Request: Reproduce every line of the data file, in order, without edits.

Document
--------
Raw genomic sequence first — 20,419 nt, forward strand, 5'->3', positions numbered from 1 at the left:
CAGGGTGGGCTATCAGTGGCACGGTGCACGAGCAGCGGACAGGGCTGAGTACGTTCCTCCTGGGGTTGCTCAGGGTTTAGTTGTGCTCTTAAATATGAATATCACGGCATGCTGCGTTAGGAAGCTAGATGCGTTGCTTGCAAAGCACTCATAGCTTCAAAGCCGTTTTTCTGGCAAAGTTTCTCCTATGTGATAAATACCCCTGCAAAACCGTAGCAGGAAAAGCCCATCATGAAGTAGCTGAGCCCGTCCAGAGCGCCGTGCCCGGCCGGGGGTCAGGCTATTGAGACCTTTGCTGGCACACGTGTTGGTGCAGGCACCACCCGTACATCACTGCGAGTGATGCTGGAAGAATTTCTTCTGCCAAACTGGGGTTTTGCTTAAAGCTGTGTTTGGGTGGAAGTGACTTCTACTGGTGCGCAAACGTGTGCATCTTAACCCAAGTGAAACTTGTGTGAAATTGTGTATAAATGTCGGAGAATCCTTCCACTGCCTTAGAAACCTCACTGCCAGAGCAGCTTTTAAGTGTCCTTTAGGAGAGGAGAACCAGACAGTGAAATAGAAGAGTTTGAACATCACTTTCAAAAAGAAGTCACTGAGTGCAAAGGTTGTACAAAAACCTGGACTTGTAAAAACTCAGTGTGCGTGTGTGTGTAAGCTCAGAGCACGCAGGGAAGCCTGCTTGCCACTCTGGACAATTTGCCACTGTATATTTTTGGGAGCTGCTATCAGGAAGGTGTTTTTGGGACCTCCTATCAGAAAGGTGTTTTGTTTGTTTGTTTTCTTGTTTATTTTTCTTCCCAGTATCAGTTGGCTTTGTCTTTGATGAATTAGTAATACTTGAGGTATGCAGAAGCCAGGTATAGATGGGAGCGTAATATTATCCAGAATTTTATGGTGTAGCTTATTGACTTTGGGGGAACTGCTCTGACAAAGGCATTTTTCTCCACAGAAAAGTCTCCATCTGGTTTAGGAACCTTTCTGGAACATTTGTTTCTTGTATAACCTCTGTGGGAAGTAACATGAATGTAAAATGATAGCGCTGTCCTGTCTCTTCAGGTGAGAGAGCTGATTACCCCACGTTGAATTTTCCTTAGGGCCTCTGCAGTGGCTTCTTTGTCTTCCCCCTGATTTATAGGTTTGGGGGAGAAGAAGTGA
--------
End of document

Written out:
Raw genomic sequence first — 20,419 nt, forward strand, 5'->3', positions numbered from 1 at the left:
CAGGGTGGGCTATCAGTGGCACGGTGCACGAGCAGCGGACAGGGCTGAGTACGTTCCTCCTGGGGTTGCTCAGGGTTTAGTTGTGCTCTTAAATATGAATATCACGGCATGCTGCGTTAGGAAGCTAGATGCGTTGCTTGCAAAGCACTCATAGCTTCAAAGCCGTTTTTCTGGCAAAGTTTCTCCTATGTGATAAATACCCCTGCAAAACCGTAGCAGGAAAAGCCCATCATGAAGTAGCTGAGCCCGTCCAGAGCGCCGTGCCCGGCCGGGGGTCAGGCTATTGAGACCTTTGCTGGCACACGTGTTGGTGCAGGCACCACCCGTACATCACTGCGAGTGATGCTGGAAGAATTTCTTCTGCCAAACTGGGGTTTTGCTTAAAGCTGTGTTTGGGTGGAAGTGACTTCTACTGGTGCGCAAACGTGTGCATCTTAACCCAAGTGAAACTTGTGTGAAATTGTGTATAAATGTCGGAGAATCCTTCCACTGCCTTAGAAACCTCACTGCCAGAGCAGCTTTTAAGTGTCCTTTAGGAGAGGAGAACCAGACAGTGAAATAGAAGAGTTTGAACATCACTTTCAAAAAGAAGTCACTGAGTGCAAAGGTTGTACAAAAACCTGGACTTGTAAAAACTCAGTGTGCGTGTGTGTGTAAGCTCAGAGCACGCAGGGAAGCCTGCTTGCCACTCTGGACAATTTGCCACTGTATATTTTTGGGAGCTGCTATCAGGAAGGTGTTTTTGGGACCTCCTATCAGAAAGGTGTTTTGTTTGTTTGTTTTCTTGTTTATTTTTCTTCCCAGTATCAGTTGGCTTTGTCTTTGATGAATTAGTAATACTTGAGGTATGCAGAAGCCAGGTATAGATGGGAGCGTAATATTATCCAGAATTTTATGGTGTAGCTTATTGACTTTGGGGGAACTGCTCTGACAAAGGCATTTTTCTCCACAGAAAAGTCTCCATCTGGTTTAGGAACCTTTCTGGAACATTTGTTTCTTGTATAACCTCTGTGGGAAGTAACATGAATGTAAAATGATAGCGCTGTCCTGTCTCTTCAGGTGAGAGAGCTGATTACCCCACGTTGAATTTTCCTTAGGGCCTCTGCAGTGGCTTCTTTGTCTTCCCCCTGATTTATAGGTTTGGGGGAGAAGAAGTGA